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EdX Hosts First Open edX Conference

By Meg P. Bernhard and Michael V. Rothberg, Crimson Staff Writers

EdX held its inaugural Open edX conference on Tuesday and Wednesday to bring together nearly 200 of the platform’s collaborators, who hail from as nearby as Cambridge to as far away as Japan. The conference comes a year and a half after edX launched the open-source initiative, which allows third-party groups to install, use, and develop the edX platform for their own educational purposes.

The conference, held in Radcliffe Yard, featured keynote speakers and breakout sessions intended to gauge the state of Open edX and encourage the sharing of ideas between platform users.

“We open-sourced our platform in June of 2013 and since then we’ve seen a lot of adoption,” said Sarina Canelake, a software engineer for the company. “What’s cool about this conference is that we’ve seen a lot of people, from France and from Japan, who we’ve never had a chance to meet, and put them in the same room, put a face to a name.”

According to Canelake, more than 400 courses are offered through Open edX worldwide. Contributors to the platform include Google, the University of Queensland, and Tsinghua University in Beijing.

In various breakout presentation sessions, attendees discussed hosting and adopting the platform, research, and pedagogy. Chief Technical Officer at Harvard James H. Waldo spoke at the “APIs and Integrations” track.

The sessions ranged from topics as technical as software architecture to the pedagogical theory of edX. They were taught by representatives from universities and software companies.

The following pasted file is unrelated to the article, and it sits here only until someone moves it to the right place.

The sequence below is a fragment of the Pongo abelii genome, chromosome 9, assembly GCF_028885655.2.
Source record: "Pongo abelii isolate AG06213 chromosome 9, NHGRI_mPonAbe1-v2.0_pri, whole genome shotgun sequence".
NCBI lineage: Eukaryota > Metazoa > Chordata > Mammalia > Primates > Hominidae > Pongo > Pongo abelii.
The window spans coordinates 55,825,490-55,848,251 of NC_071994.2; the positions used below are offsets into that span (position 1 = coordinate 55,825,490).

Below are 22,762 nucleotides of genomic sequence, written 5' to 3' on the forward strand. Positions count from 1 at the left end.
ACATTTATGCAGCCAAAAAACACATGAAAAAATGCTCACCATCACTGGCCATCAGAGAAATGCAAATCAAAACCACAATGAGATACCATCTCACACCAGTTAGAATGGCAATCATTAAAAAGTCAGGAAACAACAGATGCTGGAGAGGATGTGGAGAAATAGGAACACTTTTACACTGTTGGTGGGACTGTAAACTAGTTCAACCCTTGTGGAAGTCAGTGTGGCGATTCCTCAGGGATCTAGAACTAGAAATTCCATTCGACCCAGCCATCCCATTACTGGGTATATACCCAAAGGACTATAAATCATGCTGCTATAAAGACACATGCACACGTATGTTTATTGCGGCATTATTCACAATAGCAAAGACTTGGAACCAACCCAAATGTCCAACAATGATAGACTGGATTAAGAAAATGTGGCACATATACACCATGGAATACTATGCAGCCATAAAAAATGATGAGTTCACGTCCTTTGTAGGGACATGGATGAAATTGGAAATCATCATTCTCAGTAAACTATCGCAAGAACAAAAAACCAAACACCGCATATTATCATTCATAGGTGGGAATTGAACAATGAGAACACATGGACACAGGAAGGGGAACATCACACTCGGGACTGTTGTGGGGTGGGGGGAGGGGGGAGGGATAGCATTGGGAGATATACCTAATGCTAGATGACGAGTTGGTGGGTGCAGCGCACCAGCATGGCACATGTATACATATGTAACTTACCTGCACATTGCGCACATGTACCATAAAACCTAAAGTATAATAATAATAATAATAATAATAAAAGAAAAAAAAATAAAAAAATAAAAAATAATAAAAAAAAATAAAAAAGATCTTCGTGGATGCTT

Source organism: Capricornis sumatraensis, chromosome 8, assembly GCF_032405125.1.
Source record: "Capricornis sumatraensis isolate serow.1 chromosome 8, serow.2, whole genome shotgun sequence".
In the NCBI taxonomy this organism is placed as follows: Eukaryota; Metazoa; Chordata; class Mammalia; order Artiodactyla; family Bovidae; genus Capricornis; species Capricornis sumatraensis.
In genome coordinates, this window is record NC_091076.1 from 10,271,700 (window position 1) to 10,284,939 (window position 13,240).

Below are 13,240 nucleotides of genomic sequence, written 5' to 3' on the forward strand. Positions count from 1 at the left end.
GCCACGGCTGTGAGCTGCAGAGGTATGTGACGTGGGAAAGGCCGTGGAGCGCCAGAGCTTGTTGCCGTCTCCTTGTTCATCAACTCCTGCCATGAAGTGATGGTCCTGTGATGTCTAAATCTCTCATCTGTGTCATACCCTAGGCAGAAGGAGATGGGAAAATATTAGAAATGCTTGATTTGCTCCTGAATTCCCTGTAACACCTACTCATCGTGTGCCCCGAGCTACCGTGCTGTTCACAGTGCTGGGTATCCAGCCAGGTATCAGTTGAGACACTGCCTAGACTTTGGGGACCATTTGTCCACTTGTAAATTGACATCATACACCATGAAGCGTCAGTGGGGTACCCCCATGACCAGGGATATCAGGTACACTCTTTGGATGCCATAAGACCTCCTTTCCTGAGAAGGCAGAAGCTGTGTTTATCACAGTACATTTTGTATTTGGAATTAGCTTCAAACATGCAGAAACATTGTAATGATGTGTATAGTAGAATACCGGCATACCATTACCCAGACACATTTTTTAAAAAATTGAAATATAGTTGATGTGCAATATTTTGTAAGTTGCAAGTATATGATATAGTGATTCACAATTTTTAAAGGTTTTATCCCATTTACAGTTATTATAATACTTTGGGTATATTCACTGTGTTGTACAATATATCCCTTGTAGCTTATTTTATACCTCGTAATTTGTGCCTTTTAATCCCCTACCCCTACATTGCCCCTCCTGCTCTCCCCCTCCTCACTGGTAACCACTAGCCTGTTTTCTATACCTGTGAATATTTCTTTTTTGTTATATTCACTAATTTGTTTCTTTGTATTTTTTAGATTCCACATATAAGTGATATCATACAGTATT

Vice Provost for Advances in Learning Peter K. Bol opened the conference Tuesday with a speech about the past trajectory and future projections of the edX platform.

“We don’t think of what edX is going to become or the roadmap, we see just what capabilities are at that moment incorporated,” Bol said, who spoke about the platform’s future in broad terms. “We tend to think, as faculty, that things are frozen in time, and one of the challenges that I think we have is to get people to envision that what edX is today and what edX will be a year from now are very different.”

When the platform first offered HarvardX courses in Oct. 2012, more than 100,000 students registered. Today, that number is more than one million, and nearly four million students are registered on edX.

Looking toward the future, Canelake said that edX hopes to make its platform more accessible.

“We’re really interested in adding new features, new courses that expand our reach across the globe,” said Canelake, adding that the Open edX platform helps achieve that goal.

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